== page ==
Edward Scissorhands (1990), Danny Elfman
You may have been expecting to see Danny Elfman’s score for 1989′s “Batman” on this list. And who can blame you? Elfman’s theme for Tim Burton’s film shifted the overly bright style of superhero music “Superman” made popular to something much darker. But the truth is, Elfman outdid himself a year later with “Edward Scissorhands,” another Burton collaboration. On paper, it would seem impossible to craft something that combines such beauty with timid darkness. Yet, Elfman does just that. Everything comes with a whimsical sense of heartbreak that impossible to escape. And yet, Elfman centers the soundtrack on “Ice Dance,” one of the most beautiful pieces of film music of the last 50 years.
Legends of the Fall (1994), James Horner
We couldn’t go through this entire list without choosing a score from one of the over-the-top historical dramas of the 1990s. Braveheart, Dances With Wolves, Robinhood Prince of Thieves, Titanic? Take your pick. For us, it’s “Legends of the Fall.” The reason the film’s score works so well is that James Horner leans into the sweeping nature of it all. As a film, “Legends of the Fall’s” beauty speaks for itself. The same can be said for Horner’s majestic score.
Requiem For a Dream (2000), Clint Mansell
As you’ll notice, we only have a few film scores from the 1990s, as the decade became about original songs. Even a great score like the one for “Titanic” has a hard time stepping out of the shadow of Celine Dion’s corresponding song. But the 21st century saw the emergence of a different generation of filmmakers and composers, starting with Darron Aronofsky’s and the absolutely crushing soundtrack Clint Mansell made for “Requiem for a Dream.” At times, Mansell’s electronic-driven score feels like too much. The sounds explode, matching the powerful emotions and often uncomfortable moments in the film. But that neo-classical style would prove very influential. Odds are you heard the track “Lux Aeterna” somewhere else for the first time. But it existed with “Requiem,” in all its gut-wrenching magnificence, first.
The Lord of the Rings Trilogy (2001-03), Howard Shore
Some people will simply chalk up “The Lord of the Rings” to nerd culture (Though, odds are those same people have seen the films from the original trilogy multiple times). Yet, there’s no denying what composer Howard Shore accomplished. His work covers 558 theatrical minutes (686 if you’re going with the extended cuts). Within that is a wide array of sounds, from the happiness of the shire to the second film’s stunning battle to the arrival of Gollum. Those visuals and more get brilliant musical accompaniment by Shore.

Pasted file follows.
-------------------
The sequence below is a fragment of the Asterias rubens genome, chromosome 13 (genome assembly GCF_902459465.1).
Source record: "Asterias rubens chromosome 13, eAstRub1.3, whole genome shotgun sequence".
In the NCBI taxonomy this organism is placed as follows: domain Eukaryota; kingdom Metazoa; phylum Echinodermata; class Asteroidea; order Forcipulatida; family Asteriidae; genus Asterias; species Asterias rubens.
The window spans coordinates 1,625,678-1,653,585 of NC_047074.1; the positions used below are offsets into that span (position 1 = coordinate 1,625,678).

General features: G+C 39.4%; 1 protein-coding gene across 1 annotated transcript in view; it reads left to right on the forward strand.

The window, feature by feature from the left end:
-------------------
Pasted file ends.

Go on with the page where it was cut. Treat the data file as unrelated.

The Fountain (2006), Clint Mansell
Whereas Mansell’s soundtrack for “Requiem for a Dream” serves as a collection of jarring compositions, “The Fountain” feels like one lengthy overture in its cohesiveness. And the emotion it evokes is astounding. Darren Aronofsky’s film is quite insane. It’s a love story that travels across space and time and features a bald Hugh Jackman floating around in a bubble. Yet, somehow Mansell’s soundtrack suits it perfectly. There’s never a moment where you don’t feel the power of love.
There Will Be Blood (2007), Jonny Greenwood
Of all Jonny Greenwood’s fantastic soundtracks (See also: “Phantom Thread” and “You Were Never Really Here”), “There Will Be Blood” is the best, probably because it’s also the most difficult. The movie itself begins almost like a silent film. Throughout much of it, Greenwood’s score and Daniel-Day Lewi’s acting are asked to carry the show. And carry it they do. Greenwood’s contemporary orchestral score carries a weight to it that is unlike any of his work with Radiohead.
The Assassination of Jesse James by the Coward Robert Ford (2007), Nick Cave & Warren Ellis
“The Assassination of Jesse James by the Coward Robert Ford” is not for everyone. It’s a long, slow-moving film. But to say that Nick Cave and Warren Ellis’ soundtrack matches it perfectly is no insult. This is an amazing body of work that paints this mythical aura around Jesse James while expressing the tortured soul within the coward Robert Ford. The contrast between the two standout themes, one for James and one for Ford, tells one heck of a story within itself.
The Dark Knight (2008) Hans Zimmer & James Newton Howard
It’s almost impossible to make a list about movies of the 2000s and not include “The Dark Knight.” And that goes for Hans Zimmer and James Newton Howard’s score as well. Some will point to the marriage between Christopher Nolan and Zimmer on “Dunkirk” and the latter’s most impressive work. But “The Dark Knight” is far more dynamic. The music had to be grounded. “The Dark Knight” doesn’t call for huge orchestral sounds. It’s a gritty crime thriller. And right from the start, as the film zooms in on that building window and we’re introduced to the Joker, you feel its power and urgency.